Aurora Borealis Over the winter months, it is often possible to see one of the greatest phenomenons the planet has ever known from your doorstep. The aurora borealis is more often associated with the arctic wastes of Canada, Scandinavia and the Arctic Circle but there are times when this incredible sight can be seen right here in the North East of England. The name “Aurora Borealis” is a hybrid of the Roman goddess of dawn, Aurora and the Greek word for the Northern winds, Boreas.

On a clear night in the North of England, it is often possible to see this incredible sight as the sky comes alive with light and colour as charged particles collide with the atoms in the high altitude atmosphere. There charged particles often originate from the Earth’s magnetosphere along with solar winds originating from the sun. When these collide with Nitrogen and Oxygen it causes a beautiful display of colour. Ranging from amazing blues to deep reds, the aurora borealis has amazed people for years with viewers of the aurora in the Middle Ages seeing it as a sign from heaven.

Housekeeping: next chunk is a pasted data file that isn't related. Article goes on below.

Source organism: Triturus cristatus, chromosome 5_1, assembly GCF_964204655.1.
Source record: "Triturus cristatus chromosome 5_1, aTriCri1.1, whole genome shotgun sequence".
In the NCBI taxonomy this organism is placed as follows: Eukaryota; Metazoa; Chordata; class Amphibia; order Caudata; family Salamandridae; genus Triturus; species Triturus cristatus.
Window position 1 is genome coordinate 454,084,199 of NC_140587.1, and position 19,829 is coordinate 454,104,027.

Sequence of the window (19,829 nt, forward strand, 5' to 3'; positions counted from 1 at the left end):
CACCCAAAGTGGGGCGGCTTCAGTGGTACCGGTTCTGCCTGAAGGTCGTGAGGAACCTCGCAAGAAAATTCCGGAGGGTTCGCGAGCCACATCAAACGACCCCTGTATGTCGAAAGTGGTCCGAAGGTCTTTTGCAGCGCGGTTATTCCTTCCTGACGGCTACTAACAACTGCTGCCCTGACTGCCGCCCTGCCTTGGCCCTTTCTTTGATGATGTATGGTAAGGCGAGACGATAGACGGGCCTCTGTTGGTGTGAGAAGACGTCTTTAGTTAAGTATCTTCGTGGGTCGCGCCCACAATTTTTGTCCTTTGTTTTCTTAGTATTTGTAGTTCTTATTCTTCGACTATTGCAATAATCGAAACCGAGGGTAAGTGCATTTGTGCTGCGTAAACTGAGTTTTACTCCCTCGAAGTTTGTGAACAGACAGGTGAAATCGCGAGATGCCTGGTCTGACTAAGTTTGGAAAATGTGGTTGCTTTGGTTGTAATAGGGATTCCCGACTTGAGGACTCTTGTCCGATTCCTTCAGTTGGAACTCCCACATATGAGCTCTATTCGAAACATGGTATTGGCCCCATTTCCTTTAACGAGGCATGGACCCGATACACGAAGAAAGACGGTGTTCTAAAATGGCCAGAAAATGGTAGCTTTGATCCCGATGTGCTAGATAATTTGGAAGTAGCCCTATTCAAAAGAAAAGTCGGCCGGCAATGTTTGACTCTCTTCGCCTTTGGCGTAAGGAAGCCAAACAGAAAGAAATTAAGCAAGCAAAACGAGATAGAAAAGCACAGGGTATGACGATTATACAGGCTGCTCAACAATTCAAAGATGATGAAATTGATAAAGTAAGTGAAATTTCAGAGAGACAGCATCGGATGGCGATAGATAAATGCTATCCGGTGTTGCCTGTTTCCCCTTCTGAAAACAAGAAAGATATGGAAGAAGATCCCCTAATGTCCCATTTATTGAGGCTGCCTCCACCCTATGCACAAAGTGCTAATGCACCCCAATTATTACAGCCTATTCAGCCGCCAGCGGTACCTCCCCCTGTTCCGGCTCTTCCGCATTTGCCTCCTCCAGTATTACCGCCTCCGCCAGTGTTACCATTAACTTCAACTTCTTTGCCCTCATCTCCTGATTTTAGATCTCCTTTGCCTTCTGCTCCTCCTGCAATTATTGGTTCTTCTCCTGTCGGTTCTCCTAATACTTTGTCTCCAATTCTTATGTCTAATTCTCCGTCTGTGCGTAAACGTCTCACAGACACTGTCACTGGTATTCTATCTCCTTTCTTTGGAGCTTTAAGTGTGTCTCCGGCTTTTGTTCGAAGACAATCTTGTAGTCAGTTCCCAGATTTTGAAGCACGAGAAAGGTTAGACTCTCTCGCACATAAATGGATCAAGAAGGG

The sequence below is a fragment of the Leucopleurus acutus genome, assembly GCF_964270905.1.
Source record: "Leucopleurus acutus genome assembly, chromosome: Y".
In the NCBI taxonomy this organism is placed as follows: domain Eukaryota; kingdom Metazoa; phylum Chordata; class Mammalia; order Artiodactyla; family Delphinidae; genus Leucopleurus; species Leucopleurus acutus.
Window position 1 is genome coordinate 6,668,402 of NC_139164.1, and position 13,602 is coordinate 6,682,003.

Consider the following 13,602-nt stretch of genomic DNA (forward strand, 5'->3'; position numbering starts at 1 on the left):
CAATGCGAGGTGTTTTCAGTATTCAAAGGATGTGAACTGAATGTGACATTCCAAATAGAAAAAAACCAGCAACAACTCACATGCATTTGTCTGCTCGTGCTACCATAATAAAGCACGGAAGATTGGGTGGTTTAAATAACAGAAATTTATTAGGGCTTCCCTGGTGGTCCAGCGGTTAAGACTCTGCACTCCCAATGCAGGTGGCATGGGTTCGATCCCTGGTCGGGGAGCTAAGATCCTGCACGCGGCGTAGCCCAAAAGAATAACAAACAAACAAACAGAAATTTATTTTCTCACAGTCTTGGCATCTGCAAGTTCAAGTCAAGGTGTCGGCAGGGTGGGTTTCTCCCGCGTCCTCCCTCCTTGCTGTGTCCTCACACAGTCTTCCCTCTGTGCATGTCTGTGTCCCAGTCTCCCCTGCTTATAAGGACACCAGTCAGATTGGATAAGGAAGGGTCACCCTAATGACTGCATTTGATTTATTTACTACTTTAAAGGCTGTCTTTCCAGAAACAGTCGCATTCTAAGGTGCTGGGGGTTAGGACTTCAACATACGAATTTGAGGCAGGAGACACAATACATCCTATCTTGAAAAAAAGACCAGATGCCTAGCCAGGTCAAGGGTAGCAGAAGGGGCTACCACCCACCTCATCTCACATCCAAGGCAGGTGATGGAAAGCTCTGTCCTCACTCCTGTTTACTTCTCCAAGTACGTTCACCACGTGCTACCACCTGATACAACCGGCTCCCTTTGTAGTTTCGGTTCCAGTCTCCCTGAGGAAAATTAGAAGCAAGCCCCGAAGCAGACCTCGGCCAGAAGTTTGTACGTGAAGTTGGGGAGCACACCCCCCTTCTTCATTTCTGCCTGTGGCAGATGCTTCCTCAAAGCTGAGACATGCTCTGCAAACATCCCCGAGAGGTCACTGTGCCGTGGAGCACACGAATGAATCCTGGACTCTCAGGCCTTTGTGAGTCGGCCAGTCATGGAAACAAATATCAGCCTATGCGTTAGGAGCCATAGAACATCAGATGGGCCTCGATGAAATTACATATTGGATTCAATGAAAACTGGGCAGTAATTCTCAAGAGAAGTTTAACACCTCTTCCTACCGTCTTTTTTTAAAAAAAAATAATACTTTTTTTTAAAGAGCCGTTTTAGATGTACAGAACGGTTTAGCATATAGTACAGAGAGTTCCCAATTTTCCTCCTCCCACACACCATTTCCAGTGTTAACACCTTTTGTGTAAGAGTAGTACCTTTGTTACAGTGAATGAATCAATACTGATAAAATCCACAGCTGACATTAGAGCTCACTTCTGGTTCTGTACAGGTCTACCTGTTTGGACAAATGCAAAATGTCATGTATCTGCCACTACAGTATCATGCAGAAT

We now have a scientific idea on how the aurora came to be but the sight of this mystic phenomenon attracts many people travel north just to get a glimpse of this extreme natural beauty. We are fortunate enough to be able to catch a glimpse of this cosmic event right from our back door step. With sightings happening during October this year, it is often a case of looking over to the northern horizon on a clear winter’s night where the sky will seem to be illuminated in the most spectacular of manners. Keep an eye out and see if you can see this amazing sight.

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Chris Brown
Christopher Brown is Consett Magazine's lead journalist. Chris enjoys meeting with a whole host of different people to report on what's happening in Consett, Co.Durham.


  1. The aurora borealis (the Northern Lights) and the aurora australis (the Southern Lights) have always fascinated mankind, and people even travel thousands of miles just to see the brilliant light shows in the earth’s atmosphere. The auroras, both surrounding the north magnetic pole (aurora borealis) and south magnetic pole (aurora australis) occur when highly charged electrons from the solar wind interact with elements in the earth’s atmosphere.,’-`


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